City council revisits special events fees

MANISTEE — Manistee City Council will consider a policy charging organizations for city services associated with special events held in Manistee.

At a work session on Tuesday council revisited the issue, which previously prompted plenty of discussion from the public and council members at a Jan. 8 work session.

The original fee structure proposed by city staff on Jan. 8 was scrapped, and a new one was presented on Tuesday.

A general consensus was held for city staff to bring back a policy that could be approved at a future meeting. An official vote cannot be made at a work session.

LENGTHY HISTORY

The possibility of administering fees for city services to special events has been ongoing since last year.

On June 12, 2018, council held a general consensus at a work session to administrate a fees and city services policy, which would be implemented on Jan. 1, 2019.

City staff was directed to create a special event request form, and track potential costs for impacted groups. Each event would be handled on a case-by-case basis.

The topic resurfaced at a work session on Jan. 8.

Council chambers were packed with local organizations that would be heavily impacted by the fees, most of which were worried about financial issues. Many council members were also uneasy about the fees.

In 2018, Jeff Mikula, Department of Public Works (DPW) director, and Manistee Department of Public Safety director Tim Kozal, were charged with creating an event request form outlining the fees.

Fees listed on the form included items like barricades at $4 each, wood fencing for $90 per 50 feet, trash cans at $5 each, and even labor costs per police officer at $38.64 per hour and $50.61 per hour for overtime.

“A lot of the items are small dollar amounts,” said Mikula, on Jan. 8. “It really does not pay for the (items) itself, but more the labor and the time that it takes for staff to move things around, put them out and take them back.”

Forms were sent out to local organizations that would have been impacted. Mikula said he spoke with various groups that indicated the fees could alter or even cause the cancellation of their events.

As a result, a general consensus was held on Jan. 8 to not charge fees to any special events held in 2019. Staff was also directed to come back with a new policy.

LEGAL QUESTIONS

In recent years, the city has not administrated fees for city services to special events.

George Saylor, city attorney, said municipal spending rules, by statute, indicate city expenditures for special events held during certain times of the year such as holidays is legal.

However, there is a grey area when it comes to expenditures made outside of those types of special events. Despite this, Saylor said some municipalities take the stance that special events improve the community.

“Some municipalities take the position where your money is being spent to promote the community and what is going on in the community — that should be an appropriate expenditure,” he explained to council.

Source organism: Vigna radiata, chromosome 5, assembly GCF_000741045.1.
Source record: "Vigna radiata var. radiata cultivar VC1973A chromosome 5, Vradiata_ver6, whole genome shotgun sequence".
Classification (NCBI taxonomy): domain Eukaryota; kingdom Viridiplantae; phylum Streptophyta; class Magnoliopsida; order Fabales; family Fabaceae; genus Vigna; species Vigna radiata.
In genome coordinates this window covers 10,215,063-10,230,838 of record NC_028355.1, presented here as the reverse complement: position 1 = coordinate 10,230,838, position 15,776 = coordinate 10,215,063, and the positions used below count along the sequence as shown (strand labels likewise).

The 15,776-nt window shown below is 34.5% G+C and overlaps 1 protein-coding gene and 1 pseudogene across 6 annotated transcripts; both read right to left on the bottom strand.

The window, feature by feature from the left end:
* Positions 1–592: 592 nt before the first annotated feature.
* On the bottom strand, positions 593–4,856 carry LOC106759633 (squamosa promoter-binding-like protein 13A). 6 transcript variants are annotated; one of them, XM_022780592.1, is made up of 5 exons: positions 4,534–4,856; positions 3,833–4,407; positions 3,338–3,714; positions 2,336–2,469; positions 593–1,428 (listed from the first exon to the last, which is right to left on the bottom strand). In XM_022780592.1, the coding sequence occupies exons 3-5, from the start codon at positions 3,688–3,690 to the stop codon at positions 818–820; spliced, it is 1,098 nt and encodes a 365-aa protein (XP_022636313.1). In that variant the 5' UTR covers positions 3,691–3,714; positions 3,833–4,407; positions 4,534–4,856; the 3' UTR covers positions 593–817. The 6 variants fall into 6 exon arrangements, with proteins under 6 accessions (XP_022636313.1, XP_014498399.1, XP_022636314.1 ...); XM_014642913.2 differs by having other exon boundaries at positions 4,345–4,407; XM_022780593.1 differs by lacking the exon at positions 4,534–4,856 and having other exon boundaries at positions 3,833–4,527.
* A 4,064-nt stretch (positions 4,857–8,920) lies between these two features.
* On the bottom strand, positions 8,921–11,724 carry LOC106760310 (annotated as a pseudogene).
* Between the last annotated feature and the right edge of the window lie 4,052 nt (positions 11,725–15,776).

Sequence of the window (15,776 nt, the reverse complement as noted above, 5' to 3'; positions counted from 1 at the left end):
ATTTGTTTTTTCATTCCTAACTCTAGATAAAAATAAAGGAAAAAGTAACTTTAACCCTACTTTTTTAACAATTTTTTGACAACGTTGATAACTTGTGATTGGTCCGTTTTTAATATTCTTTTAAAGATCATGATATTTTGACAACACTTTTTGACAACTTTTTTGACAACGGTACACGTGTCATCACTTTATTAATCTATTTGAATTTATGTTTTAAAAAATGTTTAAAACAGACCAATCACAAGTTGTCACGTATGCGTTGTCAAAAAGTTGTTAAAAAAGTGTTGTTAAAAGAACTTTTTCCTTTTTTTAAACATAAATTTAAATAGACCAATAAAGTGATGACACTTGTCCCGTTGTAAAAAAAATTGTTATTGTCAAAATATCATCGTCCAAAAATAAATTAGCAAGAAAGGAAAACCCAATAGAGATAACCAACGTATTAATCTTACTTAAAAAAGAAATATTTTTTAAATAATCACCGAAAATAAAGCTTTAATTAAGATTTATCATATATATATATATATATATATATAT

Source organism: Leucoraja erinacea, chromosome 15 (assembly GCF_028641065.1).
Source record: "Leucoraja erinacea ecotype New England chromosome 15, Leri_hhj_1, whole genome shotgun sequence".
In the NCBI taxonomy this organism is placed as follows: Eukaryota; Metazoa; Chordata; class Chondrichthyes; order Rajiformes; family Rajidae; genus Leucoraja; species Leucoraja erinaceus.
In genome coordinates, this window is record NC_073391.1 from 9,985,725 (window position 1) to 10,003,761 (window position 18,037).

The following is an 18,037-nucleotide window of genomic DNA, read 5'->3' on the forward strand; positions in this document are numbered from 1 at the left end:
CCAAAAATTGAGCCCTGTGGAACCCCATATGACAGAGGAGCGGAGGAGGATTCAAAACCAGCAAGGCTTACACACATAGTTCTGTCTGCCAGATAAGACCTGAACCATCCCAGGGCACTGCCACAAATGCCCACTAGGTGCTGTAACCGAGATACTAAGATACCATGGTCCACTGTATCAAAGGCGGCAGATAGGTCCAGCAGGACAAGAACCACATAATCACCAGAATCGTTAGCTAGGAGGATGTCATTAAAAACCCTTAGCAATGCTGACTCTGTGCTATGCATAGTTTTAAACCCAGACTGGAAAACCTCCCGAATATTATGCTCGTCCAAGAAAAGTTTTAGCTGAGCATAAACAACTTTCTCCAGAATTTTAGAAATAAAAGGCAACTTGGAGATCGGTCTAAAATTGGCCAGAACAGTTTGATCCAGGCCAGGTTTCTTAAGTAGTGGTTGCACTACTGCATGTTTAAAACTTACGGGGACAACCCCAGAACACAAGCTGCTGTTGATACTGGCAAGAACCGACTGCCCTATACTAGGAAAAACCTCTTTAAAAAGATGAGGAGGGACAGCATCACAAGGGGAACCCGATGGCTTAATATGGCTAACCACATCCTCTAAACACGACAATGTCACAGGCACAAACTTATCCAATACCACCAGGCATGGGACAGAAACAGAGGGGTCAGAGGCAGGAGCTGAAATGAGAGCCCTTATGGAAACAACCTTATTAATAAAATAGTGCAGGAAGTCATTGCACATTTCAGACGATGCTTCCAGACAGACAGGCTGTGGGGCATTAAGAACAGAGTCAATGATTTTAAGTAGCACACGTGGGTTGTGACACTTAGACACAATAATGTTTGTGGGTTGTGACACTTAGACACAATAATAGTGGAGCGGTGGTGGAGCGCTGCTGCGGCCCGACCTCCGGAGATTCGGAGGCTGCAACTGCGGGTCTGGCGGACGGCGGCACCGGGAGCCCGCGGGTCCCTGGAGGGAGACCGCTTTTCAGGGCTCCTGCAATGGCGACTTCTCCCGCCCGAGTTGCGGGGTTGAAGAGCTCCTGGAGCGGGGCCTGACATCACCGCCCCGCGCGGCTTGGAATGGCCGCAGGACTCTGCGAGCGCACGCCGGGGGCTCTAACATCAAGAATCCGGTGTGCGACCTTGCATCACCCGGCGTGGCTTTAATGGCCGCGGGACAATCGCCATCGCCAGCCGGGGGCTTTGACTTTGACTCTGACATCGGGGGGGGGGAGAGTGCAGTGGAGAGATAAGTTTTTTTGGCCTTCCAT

While several council members did not want to administer fees at all, there were lingering concerns about the so-called “grey area” with municipal expenditures.

NEW POSSIBILITIES 

At the work session on Tuesday, a new fee structure was proposed to council.

“Council asked staff to bring back a recommendation for charging for special events that meets the lawful expenditures or public funds standard and does not place an undue financial hardship on the organizations that sponsor the events,” stated Thad Taylor, in a memo to council.

Council member Dale Cooper said he felt the new fee structure was reasonable. Council member Mick Szymanski echoed Cooper.

“I was very impressed with the way that it was written,” Szymanski said. “It covers all of the legal aspects that we were concerned about without overwhelming the event.”

The fee structure proposed on Tuesday is as follows:

Parades sponsored by a nonprofit

• Homecoming parades — no cost;

• Parades that occur on days allowing for legal expenditures of public funds (i.e. holidays) — no cost; and

• Parades occurring on days that do not allow for legal expenditures of public funds — $100 (per day).

Parades sponsored by a for-profit organization 

• True cost of services provided by the city.

Events sponsored by a nonprofit

• Events occurring on days that allow for legal expenditures of public funds — no cost; and

• Events that occur on days that do not allow for legal expenditures of public funds — $100 (per day).

Events sponsored by a for-profit organization 

• True cost of services provided by the city.

Mayor Roger Zielinski said his concern is following municipal spending rules, while making sure organizations are still able to hold events.

“I do not think there’s a council member here that would want to charge for services,” he said. “But I think we have to do our due diligence and be mindful of the taxpayer dollar.”

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Posted by Ashlyn Korienek

Ashlyn is the cops & courts and city reporter for the Manistee News Advocate. You can reach her at (231) 398-3109 or akorienek@pioneergroup.com

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